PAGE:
It starts with an outdoor socket but usually turns out that the customer wants a lot more for their money. How do you keep the price right and choose what to install, asks Timeguard?
How much protection?
First, decide what level of IP protection you need for the job at hand. In simple terms, the higher the number, the greater the degree of protection, and the costs will inevitably reflect that, so make the right choice at the start.
The ratings you are likely to see at the wholesalers are IP55, IP65, IP66, and IP68. The first IP number is an indication of dust protection, and the second digit defines the protection from water/moisture. So, for instance, an IP55-rated product is protected against dust ingress that could be harmful to the normal operation of the product, while IP65 or IP66 are fully dust-tight. A 5 for water ingress is proof against a low-pressure nozzle, while a 6 indicates protection against a high-pressure water jet. For very high levels of protection, IP68 is dust tight and protected against long periods of immersion in water under pressure and is therefore often chosen for in-line connectors that may be exposed or even buried in the garden for years on end.
Remember, IP ratings do not measure a product’s lifetime, so remember to look for high quality brands and check for UV stabilisation to help protect against early degrading and becoming brittle.
Take a look inside the box to avoid flimsy tabs that can snap off, and check for good seals (neoprene is a hard-wearing long-term seal).
If the user wants to be able to check the status of outdoor power at a glance, the option of clear windows is ideal, but check the spec for a polycarbonate that will stay clear and not cloud over.
Look for impact-resistant cases, especially for installation in heavy traffic areas. Locking covers will add safety, avoid nuisance tampering and even prevent power theft.
Where simply on/off switching or a bell push is required, choose a switch that looks like a switch and gives instant tactile feedback. Timeguard’s single and two-gang rocker switches offer IP55 or IP66 protection and neon backlighting so they can be found in the dark.
Fit for purpose?
Is SRCD protection needed? For extra downstream safety, the answer is likely to be “yes” and not installing it is pretty much unthinkable where power tools are to be used and the likes of lawnmowers and hedge trimmers will be plugged in. There are plenty of options on the market that offer SRCD-protected sockets in weatherproof enclosures, so there is no need to compromise. Just be sure that your choice complies with the latest British Standard (BS 7288:2016) and is RCD Class “A” rated.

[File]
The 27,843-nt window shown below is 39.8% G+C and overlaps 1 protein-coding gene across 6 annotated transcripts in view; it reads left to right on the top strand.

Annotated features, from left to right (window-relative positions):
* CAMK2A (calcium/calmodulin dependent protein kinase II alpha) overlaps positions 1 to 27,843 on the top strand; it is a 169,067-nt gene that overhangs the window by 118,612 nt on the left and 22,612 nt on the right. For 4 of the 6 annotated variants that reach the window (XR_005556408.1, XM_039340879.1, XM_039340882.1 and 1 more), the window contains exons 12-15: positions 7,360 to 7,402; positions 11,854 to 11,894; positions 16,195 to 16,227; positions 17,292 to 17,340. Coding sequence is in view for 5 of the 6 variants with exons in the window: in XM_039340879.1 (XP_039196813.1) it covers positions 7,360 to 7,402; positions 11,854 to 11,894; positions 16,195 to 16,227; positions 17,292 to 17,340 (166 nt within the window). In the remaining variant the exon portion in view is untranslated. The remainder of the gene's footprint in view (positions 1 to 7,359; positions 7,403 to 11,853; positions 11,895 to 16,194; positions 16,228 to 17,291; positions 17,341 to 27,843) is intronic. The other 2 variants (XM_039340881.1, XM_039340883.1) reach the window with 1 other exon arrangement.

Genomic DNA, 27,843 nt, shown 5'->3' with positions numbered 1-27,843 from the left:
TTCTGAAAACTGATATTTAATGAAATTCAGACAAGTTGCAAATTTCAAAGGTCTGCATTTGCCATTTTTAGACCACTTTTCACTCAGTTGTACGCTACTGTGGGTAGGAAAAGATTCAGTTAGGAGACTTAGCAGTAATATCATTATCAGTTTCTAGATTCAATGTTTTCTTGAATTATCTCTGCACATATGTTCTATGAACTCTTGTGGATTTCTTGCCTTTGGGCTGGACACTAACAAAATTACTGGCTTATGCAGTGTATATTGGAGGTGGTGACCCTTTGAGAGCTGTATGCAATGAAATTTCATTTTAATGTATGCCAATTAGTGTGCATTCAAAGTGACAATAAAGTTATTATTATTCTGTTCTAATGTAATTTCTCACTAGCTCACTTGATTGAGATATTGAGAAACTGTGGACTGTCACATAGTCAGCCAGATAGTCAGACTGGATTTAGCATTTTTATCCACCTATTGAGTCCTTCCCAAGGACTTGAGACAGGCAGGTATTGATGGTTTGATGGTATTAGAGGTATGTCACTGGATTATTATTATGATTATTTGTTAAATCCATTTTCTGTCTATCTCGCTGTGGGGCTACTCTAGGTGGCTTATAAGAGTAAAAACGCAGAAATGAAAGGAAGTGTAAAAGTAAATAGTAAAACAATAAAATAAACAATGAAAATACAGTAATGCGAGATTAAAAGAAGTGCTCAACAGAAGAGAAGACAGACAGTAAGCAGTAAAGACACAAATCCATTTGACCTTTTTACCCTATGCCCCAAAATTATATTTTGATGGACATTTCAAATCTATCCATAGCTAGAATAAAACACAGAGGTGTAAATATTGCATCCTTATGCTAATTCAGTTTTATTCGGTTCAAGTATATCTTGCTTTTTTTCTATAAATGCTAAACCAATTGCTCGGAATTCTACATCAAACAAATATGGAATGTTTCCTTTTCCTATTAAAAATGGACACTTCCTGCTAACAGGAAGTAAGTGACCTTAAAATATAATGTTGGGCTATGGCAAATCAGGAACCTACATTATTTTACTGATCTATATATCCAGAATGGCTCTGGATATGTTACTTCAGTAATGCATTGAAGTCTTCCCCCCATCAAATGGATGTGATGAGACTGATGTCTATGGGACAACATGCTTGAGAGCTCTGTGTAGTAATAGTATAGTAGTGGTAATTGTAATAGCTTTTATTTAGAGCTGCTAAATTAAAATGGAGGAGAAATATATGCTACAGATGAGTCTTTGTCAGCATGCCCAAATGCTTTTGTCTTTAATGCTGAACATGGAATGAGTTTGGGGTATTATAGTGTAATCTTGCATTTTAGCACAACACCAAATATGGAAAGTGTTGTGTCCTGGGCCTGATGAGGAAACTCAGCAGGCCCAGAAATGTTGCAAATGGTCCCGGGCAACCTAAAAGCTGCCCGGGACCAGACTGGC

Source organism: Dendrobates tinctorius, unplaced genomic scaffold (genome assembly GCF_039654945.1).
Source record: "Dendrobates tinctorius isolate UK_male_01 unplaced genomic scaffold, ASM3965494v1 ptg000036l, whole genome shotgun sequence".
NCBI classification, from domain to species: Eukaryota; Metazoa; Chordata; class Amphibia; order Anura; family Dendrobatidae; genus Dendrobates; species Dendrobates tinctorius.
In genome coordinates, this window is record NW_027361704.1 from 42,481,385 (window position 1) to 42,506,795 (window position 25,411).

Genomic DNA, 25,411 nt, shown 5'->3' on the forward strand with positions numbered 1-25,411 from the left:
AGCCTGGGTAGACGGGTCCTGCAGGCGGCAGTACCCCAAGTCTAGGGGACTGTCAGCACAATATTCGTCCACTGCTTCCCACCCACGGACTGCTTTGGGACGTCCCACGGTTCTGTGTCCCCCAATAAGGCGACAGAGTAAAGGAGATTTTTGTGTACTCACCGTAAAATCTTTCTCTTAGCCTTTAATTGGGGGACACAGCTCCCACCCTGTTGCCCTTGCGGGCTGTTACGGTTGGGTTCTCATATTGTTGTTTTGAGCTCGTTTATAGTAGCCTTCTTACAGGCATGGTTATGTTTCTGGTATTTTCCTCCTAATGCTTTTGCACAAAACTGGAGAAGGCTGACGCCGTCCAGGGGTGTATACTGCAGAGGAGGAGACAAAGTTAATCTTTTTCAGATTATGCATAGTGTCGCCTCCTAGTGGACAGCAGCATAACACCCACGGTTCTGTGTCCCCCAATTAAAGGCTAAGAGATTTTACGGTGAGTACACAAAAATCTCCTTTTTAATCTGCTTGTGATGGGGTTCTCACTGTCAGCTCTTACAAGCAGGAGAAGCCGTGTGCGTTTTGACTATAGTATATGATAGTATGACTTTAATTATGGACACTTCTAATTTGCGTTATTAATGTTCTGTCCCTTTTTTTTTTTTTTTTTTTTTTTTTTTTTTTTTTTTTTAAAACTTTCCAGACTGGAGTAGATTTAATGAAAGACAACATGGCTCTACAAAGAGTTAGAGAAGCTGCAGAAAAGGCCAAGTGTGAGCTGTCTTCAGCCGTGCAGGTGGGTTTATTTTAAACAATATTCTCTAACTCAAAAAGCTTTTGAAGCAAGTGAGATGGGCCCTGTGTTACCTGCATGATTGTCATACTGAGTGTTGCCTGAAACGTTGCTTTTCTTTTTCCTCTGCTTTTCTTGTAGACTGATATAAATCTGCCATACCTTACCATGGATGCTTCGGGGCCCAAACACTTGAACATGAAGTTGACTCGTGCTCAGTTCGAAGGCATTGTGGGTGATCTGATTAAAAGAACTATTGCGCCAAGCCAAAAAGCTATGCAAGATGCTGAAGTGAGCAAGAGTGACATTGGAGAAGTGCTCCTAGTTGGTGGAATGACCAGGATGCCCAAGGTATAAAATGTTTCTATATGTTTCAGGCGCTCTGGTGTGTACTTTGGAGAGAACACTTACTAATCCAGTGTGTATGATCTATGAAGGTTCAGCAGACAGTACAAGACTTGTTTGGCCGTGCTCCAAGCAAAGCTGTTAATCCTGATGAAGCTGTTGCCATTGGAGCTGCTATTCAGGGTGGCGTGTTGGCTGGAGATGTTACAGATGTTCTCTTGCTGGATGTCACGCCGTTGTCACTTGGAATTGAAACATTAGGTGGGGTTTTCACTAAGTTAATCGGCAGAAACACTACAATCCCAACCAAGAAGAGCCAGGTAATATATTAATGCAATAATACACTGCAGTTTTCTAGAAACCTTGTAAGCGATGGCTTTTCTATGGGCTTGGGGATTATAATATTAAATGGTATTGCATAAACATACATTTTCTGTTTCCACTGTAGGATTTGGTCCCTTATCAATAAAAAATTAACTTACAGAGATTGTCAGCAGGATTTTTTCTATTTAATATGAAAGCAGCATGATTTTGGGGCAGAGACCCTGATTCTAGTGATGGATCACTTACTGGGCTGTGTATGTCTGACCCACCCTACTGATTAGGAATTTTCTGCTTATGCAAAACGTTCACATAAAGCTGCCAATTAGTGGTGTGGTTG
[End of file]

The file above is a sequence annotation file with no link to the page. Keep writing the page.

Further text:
Also, be clear on the difference between “Active” and “Passive” protection. Most outdoor application uses will call for “Active” SRCDs, meaning that users have to manually re-set the device to restore power, after checking over the equipment they are using.
If control and energy saving when using, say, patio heaters are a consideration, why not fit an outdoor wi-fi controlled weather-protected fused spur? The user can simply program ON and OFF times or switch ON or OFF via their mobile phone.
Alternatively choose Timeguard’s new IP66 weatherproof in-line WiFi controller, installed within range of the home router to extend app-based control to outdoor devices, using the free, global Tuya Smart App and voice control via Amazon Alexa or Google Assistant.
From garden mowers and tools to barbeques, patio heating, decorative heating, and music, the need to draw power outdoors is ever-increasing: often a simple socket outlet is just not going to be enough, but you have to balance your solutions with the customers’ budget.
So, look at options for in-line connectors and junction boxes as well, to reach the far end of the yard or garden or wall-mounted enclosures with multiple sockets protected inside. Just be sure they offer the right IP protection for the job and have branded quality you can rely on. As ever, a chain is only ever as good as its weakest link.